Really Silly Syndicators

Those of us who subscribe to the brand-new Slate RSS

feed got an update this evening: a new story had been added to the website.

Now Slate doesn’t actually put the content of its stories into its RSS feed,

but does give us the headline and the standfirst. The headline, this evening,

was "Vox Populi", and the standfirst was "Lying down the rabbit

hole." In other words, the RSS feed was no use at all. If you wanted to

have the vaguest notion what on earth the story was about, you had to click

through from your RSS reader to the website.

Slate celebrated the launch of its feed with a long

article extolling the virtues of RSS, but it’s clear that the powers that

be at the magazine still don’t get it.

In fact, for all the wars between different flavours of RSS (I have no idea

what the substantive difference is between 0.9x, 1.0, 2.0, and Atom, and I have

no desire to find out), the biggest problem with it is not the technology itself,

but rather the way that most websites use it.

Every so often, an RSS feed is actually better than the website: NewYorkish

is a prime example. It breaks in my browser, with the middle column overlapping

the main text, but it looks wonderful in my RSS reader. Much more frequently,

however, it’s the other way around.

For starters, most bloggers who don’t feel comfortable messing around in the

engine room, as it were, simply go with the default settings in Movable Type

or TypePad. For reasons I’ve never been able to work out, the default setting

normally gives you little more than the headline and the first 20 words, rather

than the whole piece. Back in June, Lance Knobel guilt-tripped

me into making sure everything I wrote made it into the RSS feed, quoting with

approval a fellow blogger saying that "I get annoyed with sites that don’t

provide a full RSS feed and insist on offering snippets or headlines only."

But since then, the situation has only got worse. Gawker Media, for instance,

has horrible RSS feeds, which never include images, links to other sites, or

more than a tiny bit of text. ArtsJournal is even worse, providing nothing but

a headline. And although the New York Times RSS feeds

are excellent, good luck finding them from the homepage: they’re

all hosted somewhere else entirely.

In general, going down my list of feeds, the bad is much more common than the

good. I limit myself to 39 feeds at any one time: beyond that I can’t see them

all at once in my aggregator, and in any case beyond that I’d never have time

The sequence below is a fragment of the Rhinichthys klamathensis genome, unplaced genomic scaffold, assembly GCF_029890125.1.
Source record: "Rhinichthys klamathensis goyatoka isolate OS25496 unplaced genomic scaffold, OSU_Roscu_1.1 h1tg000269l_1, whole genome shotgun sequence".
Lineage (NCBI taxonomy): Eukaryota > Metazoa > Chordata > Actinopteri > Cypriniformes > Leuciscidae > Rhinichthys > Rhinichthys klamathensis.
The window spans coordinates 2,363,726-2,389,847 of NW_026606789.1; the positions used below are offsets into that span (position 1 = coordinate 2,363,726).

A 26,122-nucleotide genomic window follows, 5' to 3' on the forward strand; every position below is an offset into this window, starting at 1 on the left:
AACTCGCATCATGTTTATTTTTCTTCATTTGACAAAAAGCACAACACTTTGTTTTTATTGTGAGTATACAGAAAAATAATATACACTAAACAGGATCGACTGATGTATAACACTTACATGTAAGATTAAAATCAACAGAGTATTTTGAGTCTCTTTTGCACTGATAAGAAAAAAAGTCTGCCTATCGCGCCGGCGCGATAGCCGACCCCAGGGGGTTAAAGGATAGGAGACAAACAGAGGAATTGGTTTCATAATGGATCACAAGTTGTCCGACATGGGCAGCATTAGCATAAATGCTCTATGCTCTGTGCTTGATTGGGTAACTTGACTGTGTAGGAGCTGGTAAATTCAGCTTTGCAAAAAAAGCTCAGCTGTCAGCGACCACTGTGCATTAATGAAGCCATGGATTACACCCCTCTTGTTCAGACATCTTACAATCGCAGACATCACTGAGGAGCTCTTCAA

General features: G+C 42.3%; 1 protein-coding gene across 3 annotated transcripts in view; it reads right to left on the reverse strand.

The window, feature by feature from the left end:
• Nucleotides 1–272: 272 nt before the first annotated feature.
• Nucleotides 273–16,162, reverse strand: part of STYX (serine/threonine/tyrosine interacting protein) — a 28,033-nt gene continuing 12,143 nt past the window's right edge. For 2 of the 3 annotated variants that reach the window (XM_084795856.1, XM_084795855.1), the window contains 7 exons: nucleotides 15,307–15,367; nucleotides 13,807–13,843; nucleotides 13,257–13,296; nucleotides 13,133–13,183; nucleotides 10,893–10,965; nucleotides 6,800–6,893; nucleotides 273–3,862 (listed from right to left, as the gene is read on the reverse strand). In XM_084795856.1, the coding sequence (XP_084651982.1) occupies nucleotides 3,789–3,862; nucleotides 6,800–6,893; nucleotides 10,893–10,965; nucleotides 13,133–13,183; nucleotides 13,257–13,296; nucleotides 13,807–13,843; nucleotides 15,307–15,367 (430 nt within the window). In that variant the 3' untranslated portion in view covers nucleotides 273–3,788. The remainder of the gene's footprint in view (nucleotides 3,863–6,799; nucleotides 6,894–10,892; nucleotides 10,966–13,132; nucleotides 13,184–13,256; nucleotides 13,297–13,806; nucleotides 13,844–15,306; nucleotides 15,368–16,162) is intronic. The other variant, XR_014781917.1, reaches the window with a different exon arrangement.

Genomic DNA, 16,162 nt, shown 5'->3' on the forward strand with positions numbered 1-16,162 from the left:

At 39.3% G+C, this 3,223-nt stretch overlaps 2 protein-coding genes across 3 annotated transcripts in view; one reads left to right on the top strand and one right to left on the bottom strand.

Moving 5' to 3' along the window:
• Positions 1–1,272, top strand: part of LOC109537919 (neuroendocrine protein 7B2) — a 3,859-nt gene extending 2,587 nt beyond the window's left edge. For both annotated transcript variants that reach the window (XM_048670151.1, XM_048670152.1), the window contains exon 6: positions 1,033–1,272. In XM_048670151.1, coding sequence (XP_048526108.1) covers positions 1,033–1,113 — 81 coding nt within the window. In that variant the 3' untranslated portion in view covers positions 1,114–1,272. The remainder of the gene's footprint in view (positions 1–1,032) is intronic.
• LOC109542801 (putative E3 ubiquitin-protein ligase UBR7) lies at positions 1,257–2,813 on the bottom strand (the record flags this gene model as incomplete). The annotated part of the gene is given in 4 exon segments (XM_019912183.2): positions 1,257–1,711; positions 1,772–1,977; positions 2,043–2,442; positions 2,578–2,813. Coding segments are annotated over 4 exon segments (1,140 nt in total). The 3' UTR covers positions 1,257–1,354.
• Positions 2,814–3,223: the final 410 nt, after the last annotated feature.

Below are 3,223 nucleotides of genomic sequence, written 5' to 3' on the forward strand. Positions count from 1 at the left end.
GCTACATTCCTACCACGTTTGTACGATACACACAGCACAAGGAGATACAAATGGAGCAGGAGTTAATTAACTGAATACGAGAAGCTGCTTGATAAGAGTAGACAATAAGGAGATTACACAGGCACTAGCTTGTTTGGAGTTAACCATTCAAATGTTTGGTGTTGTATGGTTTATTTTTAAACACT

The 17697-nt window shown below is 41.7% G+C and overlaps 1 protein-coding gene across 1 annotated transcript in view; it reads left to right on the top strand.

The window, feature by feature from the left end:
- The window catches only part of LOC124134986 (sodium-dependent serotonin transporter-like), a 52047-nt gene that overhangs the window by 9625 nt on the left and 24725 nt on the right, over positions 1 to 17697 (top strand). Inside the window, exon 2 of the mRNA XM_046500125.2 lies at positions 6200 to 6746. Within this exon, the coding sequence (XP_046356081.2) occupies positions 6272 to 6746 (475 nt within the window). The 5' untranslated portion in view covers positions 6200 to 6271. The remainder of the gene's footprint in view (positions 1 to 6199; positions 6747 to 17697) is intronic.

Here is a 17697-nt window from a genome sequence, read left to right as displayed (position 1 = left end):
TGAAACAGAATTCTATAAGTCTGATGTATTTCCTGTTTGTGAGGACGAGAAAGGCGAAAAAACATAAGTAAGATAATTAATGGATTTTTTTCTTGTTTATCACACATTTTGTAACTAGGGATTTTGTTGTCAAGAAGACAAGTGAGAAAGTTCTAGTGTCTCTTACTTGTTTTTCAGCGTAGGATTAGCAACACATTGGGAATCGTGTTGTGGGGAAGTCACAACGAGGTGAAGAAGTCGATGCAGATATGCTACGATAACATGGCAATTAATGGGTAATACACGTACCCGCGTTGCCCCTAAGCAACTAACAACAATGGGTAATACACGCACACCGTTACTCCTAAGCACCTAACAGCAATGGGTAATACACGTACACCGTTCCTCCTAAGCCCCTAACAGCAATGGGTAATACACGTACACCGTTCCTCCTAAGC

to get any work done at all. Of the 39, just 18 – Low

Culture, MemeFirst, Davos

Newbies,, Charles

Stewart, The Trademark Blog,, Gothamist

(a recent development: thank you!), Below

14th, Lockhart Steele, Bookslut,


Dash and his Daily Links, BuzzMachine,

NewYorkish, Best

Week Ever, and Belle de Jour

– have full RSS feeds which duplicate the content on the website. And

TMFTML’s links often don’t work from the RSS reader, for some reason.

I’m not going to name-and-shame the bloggers who don’t serve nice pretty RSS

feeds (Choire), because there are

so many who don’t serve any kind of RSS at all. The ones on blogspot we can

excuse, but the likes of Andrew

Sullivan, Josh Marshall

and Daniel Radosh – not to mention Drudge

– really should get with the program.

Then there are the corporate blogs – the ones which are meant to drive

traffic to the sites on which they’re hosted. Some, like The

Kicker, serve crappy RSS (although to be fair, The Kicker’s RSS feed is

no crappier than that of Elizabeth Spiers personally),

but most have no RSS at all. The

Corner, Best of the Web Today,

Altercation, Etc

– none of these blogs seems to have realised that an RSS feed would increase,

not decrease, their total traffic. In this category, too, you should include

Romenesko, which, one

would think, would be pretty much ideal for subscribing to.

The main reason not to put all your content into your RSS feed, of course,

is if you’re keen that your readers view the advertisements on your website.

It’s a bit like the old debate about newspapers putting their content online:

they were worried that the website would cannibalise their paper sales, and

now they’re worried that the RSS feed will cannibalise their website. I’m not

convinced, but I do see the argument, and therefore I don’t have a problem with

news organisations like the New York Times and the BBC which provide good, regularly-updated

RSS feeds which give you the top headlines and a one-line summary of the story.

When that kind of attitude spreads to webzines like Slate, however, I get worried.

Slate’s RSS feed not only doesn’t provide the full content of the stories: it

doesn’t even provide the same amount of information that’s in the site’s table

of contents. There’s a story with the headline "Vox Populi"? Um, great.

Now tell me who wrote it, and I might be interested.

Slate is all about its franchises: Chatterbox, Ballot Box, Webhead, Dear Prudence.

If something new is up on the site by Lithwick or Kinsley or Shafer, I’ll want

to read it. But the RSS feed, unlike the table of contents, tells me neither

the department in which the story is located, nor the name of the author. All

I’m left with is a headline, which means almost nothing. Why build up franchises

only to ignore their very existence when you move to an RSS feed? Even the main

image on the Slate homepage ensures that every story it mentions also comes

with the name of the author.

RSS, I believe, has been around since 1999, yet remains something known only

to a tiny minority of internet users. So long as the biggest and most important

websites continue to treat their RSS subscribers with such disdain, this state

of affairs is likely to continue. Really, I see little point in trying to fix

whatever minor problems there may or may not be with RSS itself. Unless and

until content providers actually bother to use what it’s capable of right now,